·         Industry exhibitions and forums

·         Consumer surveys

·         Huawei Club

Employees ·         Communication with employee representatives

·         Employee well-being activities

·         Organizational climate surveys

·         Communication with the management and suggestion mailbox

Suppliers ·         Global Supplier Sustainability Conference

·         Supplier training and workshops

·         Supplier audits and appraisals

Governments

 

 

·         Cooperation on sustainability initiatives

·         Workshops

·         Policy communication meetings

Industry/Standards

Associations

 

·         Industry forums and association activities

·         Standards workshops

·         Publication of research achievements

NGO ·         Sustainability conferences

·         Joint cooperation projects

·         Workshops

Media ·         Sustainability conferences

·         Media interviews

Research Institutes/

Academia

 

·         Workshops

·         Sustainability report

·         Cooperation on ICT training and development

Community groups

 

·         Regular meetings

·         Charitable donations

·         Training

How stakeholder engagement was made to identify material issues

By managing its material sustainability issues, Huawei can fully understand and prioritize stakeholders’ concerns and respond to them in a more comprehensive and transparent way. In addition, Huawei can effectively identify areas for improvement and optimize sustainability management.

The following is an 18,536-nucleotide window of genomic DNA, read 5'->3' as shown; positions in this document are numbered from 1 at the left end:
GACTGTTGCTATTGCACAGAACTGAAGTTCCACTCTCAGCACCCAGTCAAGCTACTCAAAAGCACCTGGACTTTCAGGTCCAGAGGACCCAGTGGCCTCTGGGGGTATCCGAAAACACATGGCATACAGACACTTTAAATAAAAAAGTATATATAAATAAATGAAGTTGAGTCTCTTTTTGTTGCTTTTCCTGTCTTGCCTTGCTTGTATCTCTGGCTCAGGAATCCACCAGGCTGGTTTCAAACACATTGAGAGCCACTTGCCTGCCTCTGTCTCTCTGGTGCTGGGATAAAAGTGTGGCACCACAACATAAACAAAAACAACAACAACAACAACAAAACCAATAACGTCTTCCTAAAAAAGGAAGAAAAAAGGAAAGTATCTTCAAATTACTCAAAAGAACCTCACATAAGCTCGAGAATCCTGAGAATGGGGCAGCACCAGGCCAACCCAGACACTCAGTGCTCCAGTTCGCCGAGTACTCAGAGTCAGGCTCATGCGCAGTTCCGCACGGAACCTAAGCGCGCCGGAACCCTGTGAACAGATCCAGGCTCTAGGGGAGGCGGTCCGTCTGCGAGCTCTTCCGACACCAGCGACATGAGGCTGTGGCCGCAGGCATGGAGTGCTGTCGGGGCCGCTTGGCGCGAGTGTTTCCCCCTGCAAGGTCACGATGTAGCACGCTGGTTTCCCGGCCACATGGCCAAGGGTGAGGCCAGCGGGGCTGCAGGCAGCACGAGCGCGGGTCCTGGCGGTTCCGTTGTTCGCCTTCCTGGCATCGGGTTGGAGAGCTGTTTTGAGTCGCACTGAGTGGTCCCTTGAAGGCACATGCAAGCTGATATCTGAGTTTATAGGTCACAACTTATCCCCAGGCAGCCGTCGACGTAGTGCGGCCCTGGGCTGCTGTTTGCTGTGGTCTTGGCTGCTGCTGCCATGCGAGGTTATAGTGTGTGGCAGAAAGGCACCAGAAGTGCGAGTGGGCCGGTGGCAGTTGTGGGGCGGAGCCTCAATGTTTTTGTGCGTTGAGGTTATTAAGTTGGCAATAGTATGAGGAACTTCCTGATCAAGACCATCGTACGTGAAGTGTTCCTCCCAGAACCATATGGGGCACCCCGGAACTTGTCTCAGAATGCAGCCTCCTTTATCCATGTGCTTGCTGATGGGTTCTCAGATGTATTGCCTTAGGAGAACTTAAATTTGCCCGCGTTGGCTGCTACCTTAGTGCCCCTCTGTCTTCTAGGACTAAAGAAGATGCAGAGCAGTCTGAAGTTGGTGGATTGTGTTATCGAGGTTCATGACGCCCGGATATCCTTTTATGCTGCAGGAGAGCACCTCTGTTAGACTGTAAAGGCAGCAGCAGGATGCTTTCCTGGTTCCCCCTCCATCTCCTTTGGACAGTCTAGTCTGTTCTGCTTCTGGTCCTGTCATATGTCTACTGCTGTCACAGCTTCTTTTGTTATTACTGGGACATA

To identify the issues most important to stakeholders, Huawei surveyed over 230 stakeholders in 2014, including customers, employees, suppliers, consumers, governments and NGOs. The survey was conducted through onsite interviews, phone calls and questionnaires. It elicited an extremely active response from stakeholders, with a response rate of 98%.

What actions were taken by Huawei to develop eco-friendly products?

In its 2014 Sustainability Report Huawei set the following targets for developing eco-friendly products, based on the company’s approach to materiality – on taking action on what matters, where it matters:

  • Increasing the energy efficiency of wireless products

Through continuous innovation, Huawei has made huge breakthroughs in new power amplifier applications and new energy-saving technologies for LTE and HetNet (heterogeneous network). In 2014, Huawei increased the energy efficiency of its wireless products by nearly 23% compared to 2012 and sold energy-saving features and solutions to a huge number of carriers worldwide.

  • Reducing the energy consumption of smartphones

A long battery life is crucial for smartphones. To save energy, a mobile phone must have a powerful chip. In 2014, Huawei launched the Kirin 920 and 925 chips, which boast leading octa-core big.LITTLE architecture and 28 nm technology. These chips ensure high performance while decreasing energy consumption. Coupled with Huawei’s smart energy-saving technology, they boost smartphones’ performance and battery life. Powered by the Kirin 925 chip, the battery of the Huawei Ascend Mate7 smartphone can last for over two days with ordinary use.

  • Adopting the Quick-LCA methodology to assess the environmental impact of Huawei’s product design